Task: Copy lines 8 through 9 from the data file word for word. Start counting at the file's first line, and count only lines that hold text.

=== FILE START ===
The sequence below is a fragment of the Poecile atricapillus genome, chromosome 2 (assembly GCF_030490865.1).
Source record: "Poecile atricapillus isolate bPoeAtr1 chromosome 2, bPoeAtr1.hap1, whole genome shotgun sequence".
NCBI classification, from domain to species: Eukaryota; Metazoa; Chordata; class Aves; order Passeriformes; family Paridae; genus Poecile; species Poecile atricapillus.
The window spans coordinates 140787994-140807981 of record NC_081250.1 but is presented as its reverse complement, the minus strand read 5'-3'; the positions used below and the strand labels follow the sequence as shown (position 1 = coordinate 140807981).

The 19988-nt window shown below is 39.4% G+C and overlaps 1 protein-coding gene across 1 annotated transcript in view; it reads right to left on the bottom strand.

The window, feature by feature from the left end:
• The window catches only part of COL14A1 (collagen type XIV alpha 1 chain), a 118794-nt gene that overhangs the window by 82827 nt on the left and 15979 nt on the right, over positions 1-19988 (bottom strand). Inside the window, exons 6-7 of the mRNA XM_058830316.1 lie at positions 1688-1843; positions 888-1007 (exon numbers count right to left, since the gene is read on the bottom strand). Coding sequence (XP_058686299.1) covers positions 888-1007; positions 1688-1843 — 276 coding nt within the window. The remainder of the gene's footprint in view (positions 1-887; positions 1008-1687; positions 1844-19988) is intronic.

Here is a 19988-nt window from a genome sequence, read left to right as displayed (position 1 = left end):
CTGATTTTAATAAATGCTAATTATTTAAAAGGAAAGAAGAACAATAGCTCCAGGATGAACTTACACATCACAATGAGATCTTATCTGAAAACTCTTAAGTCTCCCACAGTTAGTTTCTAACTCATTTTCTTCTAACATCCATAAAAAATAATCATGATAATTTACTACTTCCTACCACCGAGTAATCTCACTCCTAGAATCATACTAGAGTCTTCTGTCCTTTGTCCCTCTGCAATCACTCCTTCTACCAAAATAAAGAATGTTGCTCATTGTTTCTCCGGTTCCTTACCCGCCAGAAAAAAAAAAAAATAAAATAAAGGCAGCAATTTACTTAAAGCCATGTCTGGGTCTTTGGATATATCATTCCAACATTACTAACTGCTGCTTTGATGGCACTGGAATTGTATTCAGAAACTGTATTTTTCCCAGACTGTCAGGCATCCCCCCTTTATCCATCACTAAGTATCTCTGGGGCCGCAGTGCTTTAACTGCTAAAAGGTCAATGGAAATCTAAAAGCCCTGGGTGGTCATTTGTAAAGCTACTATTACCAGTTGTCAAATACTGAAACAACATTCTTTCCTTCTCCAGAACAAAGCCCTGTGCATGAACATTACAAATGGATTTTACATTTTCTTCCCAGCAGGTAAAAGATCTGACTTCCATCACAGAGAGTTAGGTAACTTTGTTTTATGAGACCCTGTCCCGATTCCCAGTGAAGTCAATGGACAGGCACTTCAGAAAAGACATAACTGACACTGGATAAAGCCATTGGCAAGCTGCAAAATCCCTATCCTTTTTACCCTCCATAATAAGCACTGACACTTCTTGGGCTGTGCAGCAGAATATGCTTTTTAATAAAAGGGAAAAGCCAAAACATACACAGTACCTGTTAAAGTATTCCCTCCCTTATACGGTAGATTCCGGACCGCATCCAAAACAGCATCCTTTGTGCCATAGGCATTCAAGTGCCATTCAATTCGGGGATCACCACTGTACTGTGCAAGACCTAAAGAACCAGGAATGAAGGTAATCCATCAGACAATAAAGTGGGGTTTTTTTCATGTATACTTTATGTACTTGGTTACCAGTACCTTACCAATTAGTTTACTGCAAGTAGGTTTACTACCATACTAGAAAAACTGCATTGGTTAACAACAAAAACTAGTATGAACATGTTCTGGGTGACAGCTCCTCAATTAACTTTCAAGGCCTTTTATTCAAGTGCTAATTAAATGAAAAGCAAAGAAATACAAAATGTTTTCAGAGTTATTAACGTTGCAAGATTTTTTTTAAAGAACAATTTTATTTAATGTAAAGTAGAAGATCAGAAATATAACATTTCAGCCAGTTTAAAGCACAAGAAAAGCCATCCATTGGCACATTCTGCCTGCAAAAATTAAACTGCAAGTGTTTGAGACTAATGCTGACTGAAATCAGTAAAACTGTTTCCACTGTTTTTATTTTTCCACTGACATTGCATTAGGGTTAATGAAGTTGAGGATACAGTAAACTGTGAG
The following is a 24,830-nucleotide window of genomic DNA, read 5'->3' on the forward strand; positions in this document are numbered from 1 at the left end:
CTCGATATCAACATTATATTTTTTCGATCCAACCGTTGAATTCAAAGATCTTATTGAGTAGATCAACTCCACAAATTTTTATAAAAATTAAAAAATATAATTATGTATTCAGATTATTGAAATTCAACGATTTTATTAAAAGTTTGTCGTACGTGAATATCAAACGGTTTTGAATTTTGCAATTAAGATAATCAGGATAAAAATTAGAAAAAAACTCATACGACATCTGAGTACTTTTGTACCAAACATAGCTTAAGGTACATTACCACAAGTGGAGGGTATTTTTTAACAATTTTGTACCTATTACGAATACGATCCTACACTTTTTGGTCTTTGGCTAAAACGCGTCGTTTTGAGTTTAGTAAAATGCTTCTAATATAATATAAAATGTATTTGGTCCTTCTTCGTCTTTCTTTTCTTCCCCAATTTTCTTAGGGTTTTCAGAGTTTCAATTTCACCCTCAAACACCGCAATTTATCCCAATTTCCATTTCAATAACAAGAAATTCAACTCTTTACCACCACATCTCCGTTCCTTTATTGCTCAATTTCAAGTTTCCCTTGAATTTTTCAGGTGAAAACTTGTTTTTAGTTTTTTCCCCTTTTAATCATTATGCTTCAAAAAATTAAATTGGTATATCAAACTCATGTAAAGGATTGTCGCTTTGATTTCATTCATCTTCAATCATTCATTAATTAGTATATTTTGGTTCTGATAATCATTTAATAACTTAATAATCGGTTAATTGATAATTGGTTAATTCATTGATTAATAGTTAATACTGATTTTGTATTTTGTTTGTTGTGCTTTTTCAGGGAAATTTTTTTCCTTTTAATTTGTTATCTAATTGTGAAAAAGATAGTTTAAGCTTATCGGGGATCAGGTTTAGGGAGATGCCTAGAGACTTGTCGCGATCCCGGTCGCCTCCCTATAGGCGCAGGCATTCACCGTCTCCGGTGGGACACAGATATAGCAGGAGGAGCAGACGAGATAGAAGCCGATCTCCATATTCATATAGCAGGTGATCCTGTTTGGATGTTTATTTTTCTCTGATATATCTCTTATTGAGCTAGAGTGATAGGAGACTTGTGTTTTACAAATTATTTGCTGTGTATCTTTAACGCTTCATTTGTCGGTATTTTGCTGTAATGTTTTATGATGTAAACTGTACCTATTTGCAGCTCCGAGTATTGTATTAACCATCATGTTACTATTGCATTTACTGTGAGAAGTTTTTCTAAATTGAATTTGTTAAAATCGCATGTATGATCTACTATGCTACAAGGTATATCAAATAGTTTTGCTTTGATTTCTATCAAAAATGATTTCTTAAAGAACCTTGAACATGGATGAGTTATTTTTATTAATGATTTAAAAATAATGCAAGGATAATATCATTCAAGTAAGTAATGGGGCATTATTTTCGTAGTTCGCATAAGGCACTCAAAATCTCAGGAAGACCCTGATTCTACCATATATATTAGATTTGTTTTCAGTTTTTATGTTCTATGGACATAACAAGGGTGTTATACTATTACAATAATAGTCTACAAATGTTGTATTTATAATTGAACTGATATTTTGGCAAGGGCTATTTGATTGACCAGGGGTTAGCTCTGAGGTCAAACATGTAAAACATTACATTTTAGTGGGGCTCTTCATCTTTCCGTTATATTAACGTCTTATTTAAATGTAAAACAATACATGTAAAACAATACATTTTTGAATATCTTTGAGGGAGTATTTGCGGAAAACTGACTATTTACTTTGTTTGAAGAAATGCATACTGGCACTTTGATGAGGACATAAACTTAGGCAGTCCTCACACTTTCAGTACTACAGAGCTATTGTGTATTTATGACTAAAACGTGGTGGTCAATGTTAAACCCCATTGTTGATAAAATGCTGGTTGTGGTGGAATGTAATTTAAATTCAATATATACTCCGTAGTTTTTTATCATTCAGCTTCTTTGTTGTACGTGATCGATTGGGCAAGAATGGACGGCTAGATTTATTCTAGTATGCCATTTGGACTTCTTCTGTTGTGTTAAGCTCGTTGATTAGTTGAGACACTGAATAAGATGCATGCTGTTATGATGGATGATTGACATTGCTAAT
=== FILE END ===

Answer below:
Here is a 19988-nt window from a genome sequence, read left to right as displayed (position 1 = left end):
CTGATTTTAATAAATGCTAATTATTTAAAAGGAAAGAAGAACAATAGCTCCAGGATGAACTTACACATCACAATGAGATCTTATCTGAAAACTCTTAAGTCTCCCACAGTTAGTTTCTAACTCATTTTCTTCTAACATCCATAAAAAATAATCATGATAATTTACTACTTCCTACCACCGAGTAATCTCACTCCTAGAATCATACTAGAGTCTTCTGTCCTTTGTCCCTCTGCAATCACTCCTTCTACCAAAATAAAGAATGTTGCTCATTGTTTCTCCGGTTCCTTACCCGCCAGAAAAAAAAAAAAATAAAATAAAGGCAGCAATTTACTTAAAGCCATGTCTGGGTCTTTGGATATATCATTCCAACATTACTAACTGCTGCTTTGATGGCACTGGAATTGTATTCAGAAACTGTATTTTTCCCAGACTGTCAGGCATCCCCCCTTTATCCATCACTAAGTATCTCTGGGGCCGCAGTGCTTTAACTGCTAAAAGGTCAATGGAAATCTAAAAGCCCTGGGTGGTCATTTGTAAAGCTACTATTACCAGTTGTCAAATACTGAAACAACATTCTTTCCTTCTCCAGAACAAAGCCCTGTGCATGAACATTACAAATGGATTTTACATTTTCTTCCCAGCAGGTAAAAGATCTGACTTCCATCACAGAGAGTTAGGTAACTTTGTTTTATGAGACCCTGTCCCGATTCCCAGTGAAGTCAATGGACAGGCACTTCAGAAAAGACATAACTGACACTGGATAAAGCCATTGGCAAGCTGCAAAATCCCTATCCTTTTTACCCTCCATAATAAGCACTGACACTTCTTGGGCTGTGCAGCAGAATATGCTTTTTAATAAAAGGGAAAAGCCAAAACATACACAGTACCTGTTAAAGTATTCCCTCCCTTATACGGTAGATTCCGGACCGCATCCAAAACAGCATCCTTTGTGCCATAGGCATTCAAGTGCCATTCAATTCGGGGATCACCACTGTACTGTGCAAGACCTAAAGAACCAGGAATGAAGGTAATCCATCAGACAATAAAGTGGGGTTTTTTTCATGTATACTTTATGTACTTGGTTACCAGTACCTTACCAATTAGTTTACTGCAAGTAGGTTTACTACCATACTAGAAAAACTGCATTGGTTAACAACAAAAACTAGTATGAACATGTTCTGGGTGACAGCTCCTCAATTAACTTTCAAGGCCTTTTATTCAAGTGCTAATTAAATGAAAAGCAAAGAAATACAAAATGTTTTCAGAGTTATTAACGTTGCAAGATTTTTTTTAAAGAACAATTTTATTTAATGTAAAGTAGAAGATCAGAAATATAACATTTCAGCCAGTTTAAAGCACAAGAAAAGCCATCCATTGGCACATTCTGCCTGCAAAAATTAAACTGCAAGTGTTTGAGACTAATGCTGACTGAAATCAGTAAAACTGTTTCCACTGTTTTTATTTTTCCACTGACATTGCATTAGGGTTAATGAAGTTGAGGATACAGTAAACTGTGAG